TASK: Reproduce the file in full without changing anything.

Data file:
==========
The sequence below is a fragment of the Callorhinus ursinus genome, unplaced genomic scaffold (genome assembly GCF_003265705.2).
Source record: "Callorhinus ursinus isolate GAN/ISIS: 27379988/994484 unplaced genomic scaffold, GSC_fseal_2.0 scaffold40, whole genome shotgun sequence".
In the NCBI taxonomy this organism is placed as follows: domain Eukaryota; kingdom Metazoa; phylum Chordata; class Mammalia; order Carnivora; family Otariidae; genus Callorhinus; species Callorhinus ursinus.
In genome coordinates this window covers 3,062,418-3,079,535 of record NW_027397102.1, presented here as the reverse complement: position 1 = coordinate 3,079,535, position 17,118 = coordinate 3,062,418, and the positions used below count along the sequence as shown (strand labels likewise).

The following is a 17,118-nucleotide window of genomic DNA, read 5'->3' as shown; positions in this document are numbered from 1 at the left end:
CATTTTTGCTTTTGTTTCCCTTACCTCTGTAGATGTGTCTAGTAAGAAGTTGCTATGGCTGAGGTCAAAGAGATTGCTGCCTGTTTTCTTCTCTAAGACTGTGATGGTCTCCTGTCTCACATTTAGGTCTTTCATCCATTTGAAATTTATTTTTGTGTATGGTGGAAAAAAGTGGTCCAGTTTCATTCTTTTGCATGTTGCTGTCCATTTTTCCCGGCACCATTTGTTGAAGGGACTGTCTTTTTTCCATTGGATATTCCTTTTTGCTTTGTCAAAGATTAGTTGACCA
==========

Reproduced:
The sequence below is a fragment of the Callorhinus ursinus genome, unplaced genomic scaffold (genome assembly GCF_003265705.2).
Source record: "Callorhinus ursinus isolate GAN/ISIS: 27379988/994484 unplaced genomic scaffold, GSC_fseal_2.0 scaffold40, whole genome shotgun sequence".
In the NCBI taxonomy this organism is placed as follows: domain Eukaryota; kingdom Metazoa; phylum Chordata; class Mammalia; order Carnivora; family Otariidae; genus Callorhinus; species Callorhinus ursinus.
In genome coordinates this window covers 3,062,418-3,079,535 of record NW_027397102.1, presented here as the reverse complement: position 1 = coordinate 3,079,535, position 17,118 = coordinate 3,062,418, and the positions used below count along the sequence as shown (strand labels likewise).

The following is a 17,118-nucleotide window of genomic DNA, read 5'->3' as shown; positions in this document are numbered from 1 at the left end:
CATTTTTGCTTTTGTTTCCCTTACCTCTGTAGATGTGTCTAGTAAGAAGTTGCTATGGCTGAGGTCAAAGAGATTGCTGCCTGTTTTCTTCTCTAAGACTGTGATGGTCTCCTGTCTCACATTTAGGTCTTTCATCCATTTGAAATTTATTTTTGTGTATGGTGGAAAAAAGTGGTCCAGTTTCATTCTTTTGCATGTTGCTGTCCATTTTTCCCGGCACCATTTGTTGAAGGGACTGTCTTTTTTCCATTGGATATTCCTTTTTGCTTTGTCAAAGATTAGTTGACCA